Patient-centric healthcare reform models pursue lower healthcare costs, improved care quality, and better patient population health outcomes. Many patient-centric reform models focus on standardizing treatment protocols and reducing care delivery variability. Yet the structure of reform models themselves may lead to unintended process variability, the implications of which researchers should analyze. Prior research has not determined whether the reform models can potentially drive better patient-centric outcomes. A distinct challenge in analyzing their potential impact concerns a lack of publicly available historical data on reform models. We circumvent this challenge by recasting available data into relevant metrics, and examining how variation in hospital medical charges relates to patient-centric reform model goals. To do so, we develop a hospital-condition level measure called weighted average coefficient of variation (WACV) to identify the degree of variation in hospital medical charges resulting from underlying care process variability. WACV contributes by capturing unwarranted process variation in medical care protocols after controlling for warranted variation due to patient distributions of illness severity.
Using Medicare data from New York state, we find evidence that higher charge variation (WACV) levels are indeed associated with lower hospital technical efficiency. Secondly, we show that prior-period process quality (that measures how well a hospital adheres to evidence-based medical guidelines) has a significant negative association with WACV. In contrast, the prior-period outcome quality measures are not associated with WACV. For policy-makers, the results imply that managerial incentives and interventions based on process quality may be more effective for changing operational behaviors, compared to basing incentives and interventions solely on outcome quality. Further, the results imply that WACV should play a role in the design of healthcare reform models. We examine these implications for bundled payment programs, which fix the amount of reimbursement for hospitals within a predefined boundary of patient care episode.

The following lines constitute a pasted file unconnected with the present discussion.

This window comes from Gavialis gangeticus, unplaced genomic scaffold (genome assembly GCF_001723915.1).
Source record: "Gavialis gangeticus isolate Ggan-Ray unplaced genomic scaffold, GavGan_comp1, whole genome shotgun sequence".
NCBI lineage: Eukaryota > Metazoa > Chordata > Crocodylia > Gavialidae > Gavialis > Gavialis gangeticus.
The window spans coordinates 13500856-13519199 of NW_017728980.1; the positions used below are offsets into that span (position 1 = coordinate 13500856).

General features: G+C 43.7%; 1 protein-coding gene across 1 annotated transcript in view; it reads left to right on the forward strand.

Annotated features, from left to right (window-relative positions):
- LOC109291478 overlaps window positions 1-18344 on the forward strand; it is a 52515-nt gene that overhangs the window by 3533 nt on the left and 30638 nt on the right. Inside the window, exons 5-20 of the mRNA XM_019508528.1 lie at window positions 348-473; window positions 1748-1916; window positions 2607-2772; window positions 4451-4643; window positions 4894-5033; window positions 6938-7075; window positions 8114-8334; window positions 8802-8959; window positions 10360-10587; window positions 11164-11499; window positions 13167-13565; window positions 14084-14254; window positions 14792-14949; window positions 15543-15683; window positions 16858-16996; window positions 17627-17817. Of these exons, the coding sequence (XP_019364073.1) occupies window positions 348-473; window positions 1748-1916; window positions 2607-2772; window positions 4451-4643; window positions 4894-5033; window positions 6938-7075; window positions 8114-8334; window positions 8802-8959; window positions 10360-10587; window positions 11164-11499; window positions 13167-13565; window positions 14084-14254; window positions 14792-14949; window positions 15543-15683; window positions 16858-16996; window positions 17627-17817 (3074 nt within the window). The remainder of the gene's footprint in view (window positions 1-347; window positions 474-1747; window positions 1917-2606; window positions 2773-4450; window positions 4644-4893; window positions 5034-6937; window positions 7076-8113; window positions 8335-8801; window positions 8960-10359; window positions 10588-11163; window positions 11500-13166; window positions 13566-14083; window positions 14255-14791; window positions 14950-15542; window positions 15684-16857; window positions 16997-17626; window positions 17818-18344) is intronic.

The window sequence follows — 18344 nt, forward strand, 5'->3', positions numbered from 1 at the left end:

Empirical results suggest that the current bundled payment provider selection mechanism does not consider the degree of unwarranted variation in charges, which we claim to be the improvement opportunity for each participating provider. In doing so, our results contribute by demonstrating that existing bundled payment program policies may not achieve intended goals.
Source: Hospital Quality, Medical Charge Variation, and Patient Care Efficiency: Implications for Bundled Payment Reform Models by Seokjun Youn, Gregory R. Heim, Subodha Kumar, Chelliah Sriskandarajah :: SSRN